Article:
Abstract

The editors introduce the feature issue on “Novel Techniques in Microscopy,” which was the topic of a symposium held on April 12–15, 2015, in Vancouver, BC. This symposium was part of the Optics in the Life Sciences Congress.

© 2015 Optical Society of America

Optical microscopes emerged as extensions to the limited resolving power of the human eye. While the earliest instruments were mere magnifiers of minute details of the visible world, the tremendous developments in optical imaging technology have transformed the microscope into a device that brings multiple facets of the microcosm into clear view. Smart use of the physical properties of light and its interaction with matter have introduced novel ways to visualize the microscopic realm, as beautifully illustrated by the phase contrast microscope in the 1930s, the application of fluorescence as a contrast mechanism and the invention of the confocal microscope in the late 1950s. Each of these technologies enabled radically new views of biological cells and tissues.

The synergy between technical developments in optical microscopy and biological discoveries continues to this day. With each seminal advance, new opportunities arise for uncovering previously hidden aspects of biological samples. Examples include nanoscopic details revealed by super-resolution techniques, fast cellular dynamics captured by high-speed cameras and tissue architecture visualized by label-free nonlinear optical imaging methods.

The Novel Techniques in Microscopy (NTM) symposium, held on April 12–15, 2015, in Vancouver, BC, illuminated the enabling role that new optical techniques and approaches continue to play in biological imaging. The symposium presented a broad range of innovations in optical microscopy, from advances in optical tomography, to developments in nonlinear optical imaging, to new methods in super resolution fluorescence microscopy.

In this feature issue of Biomedical Optics Express, we have collected several papers that represent some of the technologies discussed at the NTM symposium. These papers highlight advances in photoacoustic flow cytography [1], 3D phase microscopy [2], 3D reconstruction algorithms [3], second-harmonic generation microscopy [4], and ultrahigh-speed imaging [5]. Together, they paint a current portrait of the exciting new developments in optical microscopy.

References and links

1. G. He, D. Xu, H. Qin, S. Yang, and D. Xing, “In vivo cell characteristic extraction and identification by photoa- coustic flow cytography,” Biomed. Opt. Express 6(10), 3748–3756 (2015). [CrossRef]  

2. J. Yoon, K. Kim, H. Park, C. Choi, S. Jang, and Y. Park, “Label-free characterization of white blood cells by measuring 3D refractive index maps,” Biomed. Opt. Express 6(10), 3865–3875 (2015). [CrossRef]  

3. M. H. Chiu, C. T. Tan, M. H. Tsai, and Y. H. Yang, “Full-field transmission-type angle-deviation optical micro- scope with reflectivity-height transformation,” Biomed. Opt. Express 6(10), 3952–3962 (2015). [CrossRef]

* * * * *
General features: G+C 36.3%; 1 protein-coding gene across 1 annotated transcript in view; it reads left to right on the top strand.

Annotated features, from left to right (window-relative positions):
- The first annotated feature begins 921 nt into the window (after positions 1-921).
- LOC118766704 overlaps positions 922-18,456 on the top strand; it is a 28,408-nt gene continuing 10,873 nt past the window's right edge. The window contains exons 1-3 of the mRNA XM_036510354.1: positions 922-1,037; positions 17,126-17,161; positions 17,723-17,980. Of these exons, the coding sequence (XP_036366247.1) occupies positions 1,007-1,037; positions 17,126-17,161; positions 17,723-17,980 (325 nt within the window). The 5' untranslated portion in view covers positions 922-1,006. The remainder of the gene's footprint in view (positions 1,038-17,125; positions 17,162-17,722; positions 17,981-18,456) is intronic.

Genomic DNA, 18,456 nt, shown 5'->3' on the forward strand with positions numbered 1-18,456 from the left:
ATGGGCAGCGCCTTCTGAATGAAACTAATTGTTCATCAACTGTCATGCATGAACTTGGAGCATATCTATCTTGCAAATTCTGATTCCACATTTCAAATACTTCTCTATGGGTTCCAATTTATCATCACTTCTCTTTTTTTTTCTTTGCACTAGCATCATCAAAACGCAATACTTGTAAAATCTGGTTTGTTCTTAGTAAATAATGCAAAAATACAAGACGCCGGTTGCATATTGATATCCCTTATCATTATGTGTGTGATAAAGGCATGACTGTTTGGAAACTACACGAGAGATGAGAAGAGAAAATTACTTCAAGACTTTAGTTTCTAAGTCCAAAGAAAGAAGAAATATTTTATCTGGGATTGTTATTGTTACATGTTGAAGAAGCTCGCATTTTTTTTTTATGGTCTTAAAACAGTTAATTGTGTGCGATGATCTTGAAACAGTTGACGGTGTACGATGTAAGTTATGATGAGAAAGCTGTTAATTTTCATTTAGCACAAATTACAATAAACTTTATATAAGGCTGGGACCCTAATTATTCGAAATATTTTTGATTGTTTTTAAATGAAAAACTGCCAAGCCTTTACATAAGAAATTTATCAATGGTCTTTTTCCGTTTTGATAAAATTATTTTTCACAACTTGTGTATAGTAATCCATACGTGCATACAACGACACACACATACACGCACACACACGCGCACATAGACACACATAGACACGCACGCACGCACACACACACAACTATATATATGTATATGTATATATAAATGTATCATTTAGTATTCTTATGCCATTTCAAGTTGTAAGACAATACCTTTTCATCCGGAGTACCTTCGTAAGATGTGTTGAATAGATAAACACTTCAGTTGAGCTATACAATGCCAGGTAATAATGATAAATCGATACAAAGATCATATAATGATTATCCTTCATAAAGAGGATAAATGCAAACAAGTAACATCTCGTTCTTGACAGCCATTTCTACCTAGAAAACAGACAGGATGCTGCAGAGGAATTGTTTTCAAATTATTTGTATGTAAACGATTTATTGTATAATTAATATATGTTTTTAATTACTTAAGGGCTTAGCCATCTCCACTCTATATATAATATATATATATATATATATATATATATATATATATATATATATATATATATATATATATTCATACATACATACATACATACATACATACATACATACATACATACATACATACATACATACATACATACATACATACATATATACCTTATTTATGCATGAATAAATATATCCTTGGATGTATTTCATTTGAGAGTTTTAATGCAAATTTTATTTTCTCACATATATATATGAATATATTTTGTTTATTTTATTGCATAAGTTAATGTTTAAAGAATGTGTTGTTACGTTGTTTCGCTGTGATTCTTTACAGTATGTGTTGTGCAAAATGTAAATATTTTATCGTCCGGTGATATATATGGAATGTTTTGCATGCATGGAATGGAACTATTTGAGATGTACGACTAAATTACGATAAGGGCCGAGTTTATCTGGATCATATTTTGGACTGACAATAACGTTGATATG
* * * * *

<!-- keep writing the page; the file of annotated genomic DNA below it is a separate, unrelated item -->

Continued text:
4. D. Tokarz, R. Cisek, A. Golaraei, S. L. Asa, V. Barzda, and B. C. Wilson, “Ultrastructural features of collagen in thyroid carcinoma tissue observed by polarization second harmonic generation microscopy,” Biomed. Opt. Express 6(9), 3475–3481 (2015). [CrossRef]   [PubMed]  

5. Q. Guo, H. Chen, Z. Weng, M. Chen, S. Yang, and S. Xie, “Fast time-lens-based line-scan single-pixel camera with multi-wavelength source,” Biomed. Opt. Express 6(9), 3610–3617 (2015). [CrossRef]   [PubMed]  

References

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  1. G. He, D. Xu, H. Qin, S. Yang, and D. Xing, “In vivo cell characteristic extraction and identification by photoa- coustic flow cytography,” Biomed. Opt. Express 6(10), 3748–3756 (2015).
    [Crossref]
  2. J. Yoon, K. Kim, H. Park, C. Choi, S. Jang, and Y. Park, “Label-free characterization of white blood cells by measuring 3D refractive index maps,” Biomed. Opt. Express 6(10), 3865–3875 (2015).
    [Crossref]
  3. M. H. Chiu, C. T. Tan, M. H. Tsai, and Y. H. Yang, “Full-field transmission-type angle-deviation optical micro- scope with reflectivity-height transformation,” Biomed. Opt. Express 6(10), 3952–3962 (2015).
    [Crossref]
  4. D. Tokarz, R. Cisek, A. Golaraei, S. L. Asa, V. Barzda, and B. C. Wilson, “Ultrastructural features of collagen in thyroid carcinoma tissue observed by polarization second harmonic generation microscopy,” Biomed. Opt. Express 6(9), 3475–3481 (2015).
    [Crossref] [PubMed]
  5. Q. Guo, H. Chen, Z. Weng, M. Chen, S. Yang, and S. Xie, “Fast time-lens-based line-scan single-pixel camera with multi-wavelength source,” Biomed. Opt. Express 6(9), 3610–3617 (2015).
    [Crossref] [PubMed]

2015 (5)

Asa, S. L.

Barzda, V.

Chen, H.

Chen, M.

Chiu, M. H.

Choi, C.

Cisek, R.

Golaraei, A.

Guo, Q.

He, G.

Jang, S.

Kim, K.

Park, H.

Park, Y.

Qin, H.

Tan, C. T.

Tokarz, D.

Tsai, M. H.

Weng, Z.

Wilson, B. C.

Xie, S.

Xing, D.

Xu, D.

Yang, S.

Yang, Y. H.

Yoon, J.

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